"Diworsification” (diversification + worse) is diversification for the worse. Diversification is often sought so that one doesn’t have the high risk of “all the eggs in one basket.” However, too much diversification (or diversification without a clear strategy) also contains risk.
Peter Lynch of Fidelity Investments coined “diworsification” in 1989 saying, “A lot of companies have gotten into other businesses that were away from their basic businesses, something I call ‘diworsification.’” The term “diworsification” has expanded beyond business diversification and also refers to the diversification or “diworsification” of personal financial portfolios.
What Does Diworsification Mean?
The process of adding to one’s portfolio in such a way that the risk/return tradeoff is worsened.
The Free Dictionary
Diversification of a portfolio without regard, or with incorrect regard, for the necessary mathematical formulation such that it makes the portfolio riskier without any chance of a higher return.. Diworsification especially refers to investing in several mutual funds with the same or similar investment strategies. This exposes the investor to the unsystemic risks associated with the individual funds without hedging the systemic risk associated with all of them. See also: Naive diversification, Markowitz portfolio theory.
What is Diworsification?
Diworsification is an investment strategy that is sometimes described as being diversification run amok. Rather than holding a significant number of shares of a given stock, the investor will choose to acquire a few shares of stock in a wide range of companies that are within the same classification. While greatly reducing the degree of risk to the investor, diworsification also tends to guarantee a lower return on the investment.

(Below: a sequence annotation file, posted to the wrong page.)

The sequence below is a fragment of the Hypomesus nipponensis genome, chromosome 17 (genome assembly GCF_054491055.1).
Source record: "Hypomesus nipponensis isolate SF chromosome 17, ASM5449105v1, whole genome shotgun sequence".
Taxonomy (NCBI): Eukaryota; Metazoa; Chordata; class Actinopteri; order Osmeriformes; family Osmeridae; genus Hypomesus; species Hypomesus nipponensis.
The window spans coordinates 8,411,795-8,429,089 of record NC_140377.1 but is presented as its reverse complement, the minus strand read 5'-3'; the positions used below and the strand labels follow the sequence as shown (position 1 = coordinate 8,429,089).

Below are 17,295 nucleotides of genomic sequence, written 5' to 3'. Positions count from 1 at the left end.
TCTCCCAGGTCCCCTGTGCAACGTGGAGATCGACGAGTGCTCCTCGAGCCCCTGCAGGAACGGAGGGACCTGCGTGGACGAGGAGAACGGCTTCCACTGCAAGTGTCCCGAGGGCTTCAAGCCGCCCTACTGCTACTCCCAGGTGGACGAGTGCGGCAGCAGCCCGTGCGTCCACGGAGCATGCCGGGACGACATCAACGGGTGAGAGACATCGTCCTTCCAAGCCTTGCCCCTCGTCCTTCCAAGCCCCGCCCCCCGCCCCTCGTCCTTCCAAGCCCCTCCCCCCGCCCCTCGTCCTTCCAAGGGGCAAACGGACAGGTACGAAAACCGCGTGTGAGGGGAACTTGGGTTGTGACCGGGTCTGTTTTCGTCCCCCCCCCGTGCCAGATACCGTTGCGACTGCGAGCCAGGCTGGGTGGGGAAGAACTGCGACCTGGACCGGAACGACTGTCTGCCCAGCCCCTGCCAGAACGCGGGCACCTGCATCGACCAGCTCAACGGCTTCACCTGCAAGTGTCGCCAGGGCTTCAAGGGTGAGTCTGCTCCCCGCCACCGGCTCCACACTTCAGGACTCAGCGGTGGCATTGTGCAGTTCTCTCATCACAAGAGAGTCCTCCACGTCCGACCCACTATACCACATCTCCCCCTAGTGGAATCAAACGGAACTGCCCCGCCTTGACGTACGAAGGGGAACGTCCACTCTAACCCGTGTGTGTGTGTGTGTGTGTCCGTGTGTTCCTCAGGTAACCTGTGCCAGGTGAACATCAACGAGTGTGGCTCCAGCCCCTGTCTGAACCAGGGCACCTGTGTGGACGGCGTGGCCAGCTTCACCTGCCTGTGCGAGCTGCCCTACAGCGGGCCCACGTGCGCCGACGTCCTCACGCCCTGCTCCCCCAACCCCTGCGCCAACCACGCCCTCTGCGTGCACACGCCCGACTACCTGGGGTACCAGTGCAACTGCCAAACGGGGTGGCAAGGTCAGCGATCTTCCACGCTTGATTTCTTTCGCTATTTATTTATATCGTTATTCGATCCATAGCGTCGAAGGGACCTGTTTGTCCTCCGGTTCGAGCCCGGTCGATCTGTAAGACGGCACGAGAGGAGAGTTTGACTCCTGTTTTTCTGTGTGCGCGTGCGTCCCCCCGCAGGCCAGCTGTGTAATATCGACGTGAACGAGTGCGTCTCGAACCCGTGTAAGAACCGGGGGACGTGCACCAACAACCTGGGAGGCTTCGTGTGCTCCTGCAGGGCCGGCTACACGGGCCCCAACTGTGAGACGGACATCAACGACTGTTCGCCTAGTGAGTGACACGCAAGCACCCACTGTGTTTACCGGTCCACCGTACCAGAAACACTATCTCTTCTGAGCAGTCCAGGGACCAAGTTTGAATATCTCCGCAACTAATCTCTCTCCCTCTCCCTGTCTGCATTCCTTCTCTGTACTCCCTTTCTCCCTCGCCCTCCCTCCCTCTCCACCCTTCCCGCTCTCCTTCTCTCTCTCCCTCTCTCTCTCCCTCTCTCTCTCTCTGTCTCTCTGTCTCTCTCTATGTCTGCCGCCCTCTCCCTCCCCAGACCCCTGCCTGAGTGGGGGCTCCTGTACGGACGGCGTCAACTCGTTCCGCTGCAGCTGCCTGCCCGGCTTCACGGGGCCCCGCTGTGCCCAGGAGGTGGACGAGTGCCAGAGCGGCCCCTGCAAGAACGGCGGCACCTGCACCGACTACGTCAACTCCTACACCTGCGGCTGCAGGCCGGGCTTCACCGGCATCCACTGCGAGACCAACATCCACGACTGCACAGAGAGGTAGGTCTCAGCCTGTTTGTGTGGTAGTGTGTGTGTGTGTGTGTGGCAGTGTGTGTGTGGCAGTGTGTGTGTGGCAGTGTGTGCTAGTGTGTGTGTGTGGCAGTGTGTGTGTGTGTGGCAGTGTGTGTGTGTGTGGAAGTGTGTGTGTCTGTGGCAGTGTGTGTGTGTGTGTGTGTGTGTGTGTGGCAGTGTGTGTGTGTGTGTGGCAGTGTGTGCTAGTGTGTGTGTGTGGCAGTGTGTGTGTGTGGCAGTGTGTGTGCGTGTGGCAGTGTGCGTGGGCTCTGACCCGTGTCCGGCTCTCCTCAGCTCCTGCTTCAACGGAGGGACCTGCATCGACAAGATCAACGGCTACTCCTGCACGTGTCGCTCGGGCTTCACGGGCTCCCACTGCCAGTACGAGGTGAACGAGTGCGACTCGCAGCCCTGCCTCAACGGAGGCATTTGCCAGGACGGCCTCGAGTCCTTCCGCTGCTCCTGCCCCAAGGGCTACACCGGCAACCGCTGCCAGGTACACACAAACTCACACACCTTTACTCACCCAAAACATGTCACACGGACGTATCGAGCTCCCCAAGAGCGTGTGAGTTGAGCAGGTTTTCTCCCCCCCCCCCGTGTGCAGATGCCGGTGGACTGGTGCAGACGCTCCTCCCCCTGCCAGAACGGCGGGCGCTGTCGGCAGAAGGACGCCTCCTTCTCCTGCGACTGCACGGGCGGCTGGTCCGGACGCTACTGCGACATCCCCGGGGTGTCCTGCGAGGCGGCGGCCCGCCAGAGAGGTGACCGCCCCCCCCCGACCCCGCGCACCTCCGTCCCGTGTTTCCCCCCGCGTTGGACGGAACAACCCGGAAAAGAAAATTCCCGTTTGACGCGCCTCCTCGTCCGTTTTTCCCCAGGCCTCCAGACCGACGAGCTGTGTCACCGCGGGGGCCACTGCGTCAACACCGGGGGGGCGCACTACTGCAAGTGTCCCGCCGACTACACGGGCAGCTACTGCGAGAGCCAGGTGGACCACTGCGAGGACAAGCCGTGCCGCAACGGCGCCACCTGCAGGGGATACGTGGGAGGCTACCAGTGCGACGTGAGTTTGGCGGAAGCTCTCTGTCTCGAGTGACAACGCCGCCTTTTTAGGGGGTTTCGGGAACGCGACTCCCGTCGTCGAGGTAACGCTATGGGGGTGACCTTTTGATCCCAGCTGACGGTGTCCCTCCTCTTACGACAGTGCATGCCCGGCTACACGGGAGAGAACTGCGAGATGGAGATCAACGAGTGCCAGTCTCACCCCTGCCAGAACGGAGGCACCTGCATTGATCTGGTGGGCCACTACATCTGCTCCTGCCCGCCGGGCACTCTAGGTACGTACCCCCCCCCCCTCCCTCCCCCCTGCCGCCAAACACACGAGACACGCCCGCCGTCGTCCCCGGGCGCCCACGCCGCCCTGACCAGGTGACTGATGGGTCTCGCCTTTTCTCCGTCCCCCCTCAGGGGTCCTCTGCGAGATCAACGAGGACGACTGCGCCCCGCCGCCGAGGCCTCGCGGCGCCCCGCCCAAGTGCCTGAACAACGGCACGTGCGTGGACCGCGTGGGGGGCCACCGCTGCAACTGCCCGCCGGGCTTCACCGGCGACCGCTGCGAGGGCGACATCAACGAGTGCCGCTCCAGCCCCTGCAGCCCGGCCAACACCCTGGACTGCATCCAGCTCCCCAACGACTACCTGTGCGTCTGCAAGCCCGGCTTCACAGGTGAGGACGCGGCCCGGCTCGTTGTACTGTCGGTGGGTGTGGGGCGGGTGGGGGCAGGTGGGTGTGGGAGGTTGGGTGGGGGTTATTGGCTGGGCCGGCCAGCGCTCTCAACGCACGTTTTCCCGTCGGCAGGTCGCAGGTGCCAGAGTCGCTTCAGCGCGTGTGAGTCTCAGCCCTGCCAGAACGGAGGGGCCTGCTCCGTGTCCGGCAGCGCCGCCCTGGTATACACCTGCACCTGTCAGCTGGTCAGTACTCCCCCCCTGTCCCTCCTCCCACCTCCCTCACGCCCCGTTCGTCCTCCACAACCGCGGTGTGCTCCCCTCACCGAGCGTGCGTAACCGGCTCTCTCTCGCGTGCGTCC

Wikipedia: Peter Lynch
Peter Lynch (born January 19, 1944) is a Wall Street stock investor. He is currently a research consultant at Fidelity Investments. Lynch graduated from Boston College in 1965 and earned a Master of Business Administration from the Wharton School of the University of Pennsylvania in 1968.
U.S. News & World Report
Volume 106, Issues 9-16
A lot of companies have gotten into other businesses that were away from their basic businesses, something I call “diworsification.”
11 March 1989, Los Angeles (CA) Times, “Picking Stocks? Study Firms, Not the Market” by Bill Sing, Business, sec. 4, pg. 3:
That’s the advice of Peter Lynch, one of the best stock pickers of all time as portfolio manager of the Fidelity Magellan Fund.
Be wary of companies with fancy, esoteric names, or those spending corporate assets on diversification—what Lynch calls “diworsification.”
Financial Statement Analysis and Business Valuation for the Practical Lawyer
By Robert B. Dickie
Chicago, IL: American Bar Association
One can understand why Peter Lynch, the legendary former manager of Fidelity’s Magellan Fund, termed diversification by companies as “diworsification.”
22 August 1999, Morristown (NJ) Daily Record, “Young Investors” by Warren Boroson, pg. 1:
Peter Lynch, the famous Fidelity investor, once dismissed such investments with a word that he had made up: diworsification.
The Motley Fool
Red Tape for Schwab
By LouAnn Lofton (TMF Bling)
April 3, 2003
This isn’t a case of a Peter Lynch-type “diworsification,” with Schwab adding services and getting into a business it knows nothing about.
‘Diworsification’: the perils of diversifying across asset classes
By MoneyWeek Editor-in-chief Merryn Somerset Webb
Oct 12, 2006
Diversification or ‘diworsification’?
Owning lots of things that are all going up in value is fine. Owning lots that are of questionable long-term quality isn’t.
Fidelity fund star Peter Lynch calls holding too many different shares that you don’t understand “diworsification”. Holding too many asset classes may turn out to be just another version of the same thing.
First published in the Sunday Times 8/10/06
New York City • Banking/Finance/Insurance • (1) Comments • Tuesday, February 15, 2011 • Permalink
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